Sufjan Stevens seems to be on a one-man mission to prove that the art of the concept album did not go out with lava lamps, bellbottoms, and draft cards. After all, he made his name by turning out pieces of a concept so big (his one-album-per-U.S.-state project) that no one ever expects him to get to the end of it. Sure, he's had time off for good behavior, turning out stuff like Seven Swans, but fun's fun and big ideas were still boiling on the pot, so Stevens leaped wholeheartedly into The BQE.
You've got to hand it to the guy: Albums about Illinois and Michigan are one thing, but the Brooklyn-Queens Expressway, one of New York City's most notorious, gnarly, unsightly, and downright unnavigable roadways, does not exactly leap to mind as a likely theme for an epic composition. Nevertheless, Stevens pressed boldly onward, and in November 2007, he premiered The BQE at BAM, playing it as the live soundtrack to a film that he (naturally) wrote and directed himself. Finally, two years after the fact, the rest of us get to hear the multi-instrumentalist's ode to one of his adopted hometown's most unpopular traffic terrorizers.
Unlike those aforementioned pieces, The BQE isn't the sound of Stevens trying to write the next Smile or anything. With the exception of one section (out of 13) that utilizes electronics and goes for a swirling, techno-flavored feel, this is an old-school orchestral piece, armed with a full complement of winds, brass, and strings. And while there are touches of modernism, at times Stevens goes for a straight-up Romantic style. After an opening fantasia of sorts, there are some bold brass fanfares, and from there on, the piece moves through a wide spectrum of tonal colors, with whispering flutes, sweeping string lines, elegant trumpet statements, and more, all rising and falling in the service of the whisper-to-a-scream dynamics. And since those dynamics are presumably worked out to coincide with the progress of the accompanying film, Stevens has thrown in a DVD of those visuals to go along with the CD, so you can soak up the whole experience from the safety of your sofa.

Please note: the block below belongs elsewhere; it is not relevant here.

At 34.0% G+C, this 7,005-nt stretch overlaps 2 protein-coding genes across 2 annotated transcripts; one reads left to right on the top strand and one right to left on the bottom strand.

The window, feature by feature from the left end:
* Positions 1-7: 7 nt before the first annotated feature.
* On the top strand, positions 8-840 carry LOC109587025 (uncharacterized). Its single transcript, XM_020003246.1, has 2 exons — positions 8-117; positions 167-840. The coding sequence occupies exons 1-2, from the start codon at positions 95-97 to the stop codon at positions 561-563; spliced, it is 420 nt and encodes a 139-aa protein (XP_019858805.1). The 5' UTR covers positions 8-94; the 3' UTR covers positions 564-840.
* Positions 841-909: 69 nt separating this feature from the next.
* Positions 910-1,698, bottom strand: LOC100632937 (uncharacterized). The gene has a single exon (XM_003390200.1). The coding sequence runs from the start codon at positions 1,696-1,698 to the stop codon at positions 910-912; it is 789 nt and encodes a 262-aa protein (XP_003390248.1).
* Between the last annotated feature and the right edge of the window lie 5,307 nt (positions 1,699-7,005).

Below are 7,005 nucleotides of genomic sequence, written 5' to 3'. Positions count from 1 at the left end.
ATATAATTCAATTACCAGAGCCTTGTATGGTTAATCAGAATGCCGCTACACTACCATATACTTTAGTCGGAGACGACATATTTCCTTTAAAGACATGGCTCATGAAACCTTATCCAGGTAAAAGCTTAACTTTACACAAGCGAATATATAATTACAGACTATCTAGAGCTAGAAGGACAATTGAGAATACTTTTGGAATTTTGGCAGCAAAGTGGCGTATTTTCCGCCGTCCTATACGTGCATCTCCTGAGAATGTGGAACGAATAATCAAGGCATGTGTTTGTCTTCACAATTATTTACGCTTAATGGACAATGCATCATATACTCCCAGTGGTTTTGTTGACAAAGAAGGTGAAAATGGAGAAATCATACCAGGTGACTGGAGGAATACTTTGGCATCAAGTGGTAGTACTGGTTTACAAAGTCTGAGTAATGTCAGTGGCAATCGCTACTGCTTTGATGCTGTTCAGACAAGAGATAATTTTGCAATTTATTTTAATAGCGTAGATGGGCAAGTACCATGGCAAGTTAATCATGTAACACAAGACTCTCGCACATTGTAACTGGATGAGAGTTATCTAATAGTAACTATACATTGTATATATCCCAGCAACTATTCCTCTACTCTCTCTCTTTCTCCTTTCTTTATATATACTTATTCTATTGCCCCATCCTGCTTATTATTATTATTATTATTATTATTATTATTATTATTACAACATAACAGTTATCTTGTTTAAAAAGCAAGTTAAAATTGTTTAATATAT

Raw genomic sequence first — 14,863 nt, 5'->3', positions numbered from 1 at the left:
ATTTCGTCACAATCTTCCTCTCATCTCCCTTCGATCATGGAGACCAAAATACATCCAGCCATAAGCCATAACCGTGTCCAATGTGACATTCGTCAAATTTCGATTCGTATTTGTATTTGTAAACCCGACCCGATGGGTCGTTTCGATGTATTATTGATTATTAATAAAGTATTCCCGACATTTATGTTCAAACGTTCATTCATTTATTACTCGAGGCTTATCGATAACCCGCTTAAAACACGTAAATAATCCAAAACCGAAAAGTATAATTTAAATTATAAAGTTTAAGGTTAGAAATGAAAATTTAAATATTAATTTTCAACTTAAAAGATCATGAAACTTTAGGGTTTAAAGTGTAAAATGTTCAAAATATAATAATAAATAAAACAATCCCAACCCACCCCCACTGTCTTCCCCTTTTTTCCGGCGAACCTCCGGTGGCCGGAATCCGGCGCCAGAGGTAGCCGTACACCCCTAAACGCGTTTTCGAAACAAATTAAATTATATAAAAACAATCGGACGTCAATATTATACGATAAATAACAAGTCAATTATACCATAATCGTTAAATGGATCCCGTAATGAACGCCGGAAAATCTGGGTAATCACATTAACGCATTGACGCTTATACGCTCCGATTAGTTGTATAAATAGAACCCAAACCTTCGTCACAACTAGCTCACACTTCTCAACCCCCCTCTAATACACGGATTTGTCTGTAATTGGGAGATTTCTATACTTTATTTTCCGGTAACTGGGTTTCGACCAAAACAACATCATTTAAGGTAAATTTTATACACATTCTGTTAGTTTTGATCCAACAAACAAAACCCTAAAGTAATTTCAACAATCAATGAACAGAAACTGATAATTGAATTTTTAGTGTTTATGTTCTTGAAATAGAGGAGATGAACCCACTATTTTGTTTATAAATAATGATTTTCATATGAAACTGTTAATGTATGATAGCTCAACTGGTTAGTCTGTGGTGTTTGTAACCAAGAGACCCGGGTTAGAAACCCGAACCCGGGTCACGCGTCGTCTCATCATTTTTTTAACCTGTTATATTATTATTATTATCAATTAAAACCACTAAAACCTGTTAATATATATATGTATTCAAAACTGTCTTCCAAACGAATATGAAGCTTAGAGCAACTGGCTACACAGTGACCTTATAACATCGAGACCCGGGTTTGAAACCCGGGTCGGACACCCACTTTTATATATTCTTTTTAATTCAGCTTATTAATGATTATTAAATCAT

While The BQE might not put Stevens in the running as the most groundbreaking voice in contemporary classical music, it's certainly a damn sight better than the orchestral efforts squeezed out over the last several years by the likes of Paul McCartney, Billy Joel, et al. It's a mood piece first and foremost, and one with a crucial visual element, so pack a bunch of your friends into a car and drive from DUMBO to Astoria, plop yourself in front of somebody's home entertainment center, and have yourselves a multi-media BQE party. Just remember to allow yourself plenty of time for the ride home, in case of traffic.
For those of you who thought that Sufjan Stevens' work was perhaps not quite conceptual enough in the past, the composer/multi-instrumentalist leaves the one-album-per-U.S.-state idea behind in order to present a multimedia mother of all concept projects with a very NYC-centric theme. BQE was initially presented live at BAM as an instrumental performance piece to accompany a film about the notorious New York roadway that winds through Brooklyn and Queens. The release of the studio recording comes complete with a bonus DVD of the film, and a big, snazzy booklet full of photos, extensive liner notes, and heavy-duty graphics. But if that's not enough, the limited-edition vinyl also includes its own comic book!